Post-Brexit Scottish Economy Could Shrink by £8bn, Thinktank Warns
October 7, 2016
The UK leaving the European Union could do serious damage to the Scottish economy and cost the country tens of thousands of jobs over the next 10 years.
That’s according to the Fraser of Allander Institute (FAI), which has suggested that a so-called ‘hard Brexit’ scenario, whereby the UK is no longer a part of the EU single market, could see Scotland’s national economy shrink in scale by as much as £8 billion a year.
The thinktank estimates that a hard Brexit would hinder Scotland’s economy to the effect of anywhere between 2 per and 5 per cent of its GDP over the course of a decade.
Fears are that this shrinking of the economy would lead to the loss or failure to create between 30,000 and 80,000 jobs during that same timeframe.
It has been suggested that the stark warnings in the FAI’s report might bolster efforts within the Scottish parliament to retain Scotland’s membership of the European single market even if the UK formally leaves the EU on the basis of a hard Brexit approach.
However, the FAI is convinced that the Scottish economy will be negatively impacted by the fallout from Brexit regardless of how the process unfolds.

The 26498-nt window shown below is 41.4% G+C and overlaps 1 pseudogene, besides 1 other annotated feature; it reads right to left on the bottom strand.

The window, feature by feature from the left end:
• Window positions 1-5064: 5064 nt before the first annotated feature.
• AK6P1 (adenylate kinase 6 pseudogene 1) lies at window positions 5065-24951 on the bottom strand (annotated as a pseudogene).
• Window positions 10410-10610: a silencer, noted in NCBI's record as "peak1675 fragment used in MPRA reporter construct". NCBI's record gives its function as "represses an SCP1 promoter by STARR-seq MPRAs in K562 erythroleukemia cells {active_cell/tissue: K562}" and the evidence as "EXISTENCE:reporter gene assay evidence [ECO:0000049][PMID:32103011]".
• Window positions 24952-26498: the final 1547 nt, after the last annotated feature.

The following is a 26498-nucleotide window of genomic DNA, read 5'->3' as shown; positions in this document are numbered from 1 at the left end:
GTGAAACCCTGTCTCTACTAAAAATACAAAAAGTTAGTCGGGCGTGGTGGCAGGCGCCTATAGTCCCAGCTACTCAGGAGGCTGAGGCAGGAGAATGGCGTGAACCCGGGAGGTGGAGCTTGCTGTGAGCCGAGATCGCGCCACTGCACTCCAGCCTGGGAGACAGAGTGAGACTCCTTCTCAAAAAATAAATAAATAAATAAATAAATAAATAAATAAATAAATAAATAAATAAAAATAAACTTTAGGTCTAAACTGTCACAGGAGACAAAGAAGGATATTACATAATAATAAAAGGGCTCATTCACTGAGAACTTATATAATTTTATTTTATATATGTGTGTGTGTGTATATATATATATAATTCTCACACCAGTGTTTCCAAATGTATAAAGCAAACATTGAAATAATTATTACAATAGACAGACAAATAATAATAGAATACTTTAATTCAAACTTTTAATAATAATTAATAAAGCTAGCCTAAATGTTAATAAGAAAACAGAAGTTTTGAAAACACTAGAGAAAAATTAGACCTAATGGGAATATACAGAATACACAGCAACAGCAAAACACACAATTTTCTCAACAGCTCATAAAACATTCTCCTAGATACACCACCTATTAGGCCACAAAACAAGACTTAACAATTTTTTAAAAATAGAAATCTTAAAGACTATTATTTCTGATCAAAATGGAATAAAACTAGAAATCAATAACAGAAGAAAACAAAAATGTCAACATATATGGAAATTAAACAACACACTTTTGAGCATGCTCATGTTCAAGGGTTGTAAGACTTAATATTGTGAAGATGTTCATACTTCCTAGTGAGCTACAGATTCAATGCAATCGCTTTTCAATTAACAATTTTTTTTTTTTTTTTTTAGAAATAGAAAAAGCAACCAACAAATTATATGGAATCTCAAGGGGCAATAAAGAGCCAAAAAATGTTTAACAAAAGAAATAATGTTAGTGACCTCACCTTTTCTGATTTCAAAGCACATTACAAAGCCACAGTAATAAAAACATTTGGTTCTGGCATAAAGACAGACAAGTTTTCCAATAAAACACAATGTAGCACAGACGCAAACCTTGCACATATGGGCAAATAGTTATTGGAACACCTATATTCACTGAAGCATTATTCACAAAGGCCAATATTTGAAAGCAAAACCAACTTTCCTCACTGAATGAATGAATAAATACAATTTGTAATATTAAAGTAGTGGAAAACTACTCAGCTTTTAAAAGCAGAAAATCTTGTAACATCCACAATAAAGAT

“Our conclusion is that under all modelled scenarios, Brexit is predicted to have a negative impact on Scotland’s economy,” a statement from the thinktank explained.
“The range of impacts is driven by the nature of any post-Brexit relationship between the UK and the EU – the stronger the economic integration with the EU, the smaller the negative impact.”
The FAI’s report was created for the Scottish parliament, with most reports published so far about the potential ramifications of Brexit having focussed on the possible impacts on the UK as a whole rather than specific areas.
Despite most economists saying that Brexit will be bad news for the Scottish economy in the long term, the overall view is that its impact will be worse for the UK as a whole than for Scotland as a nation.
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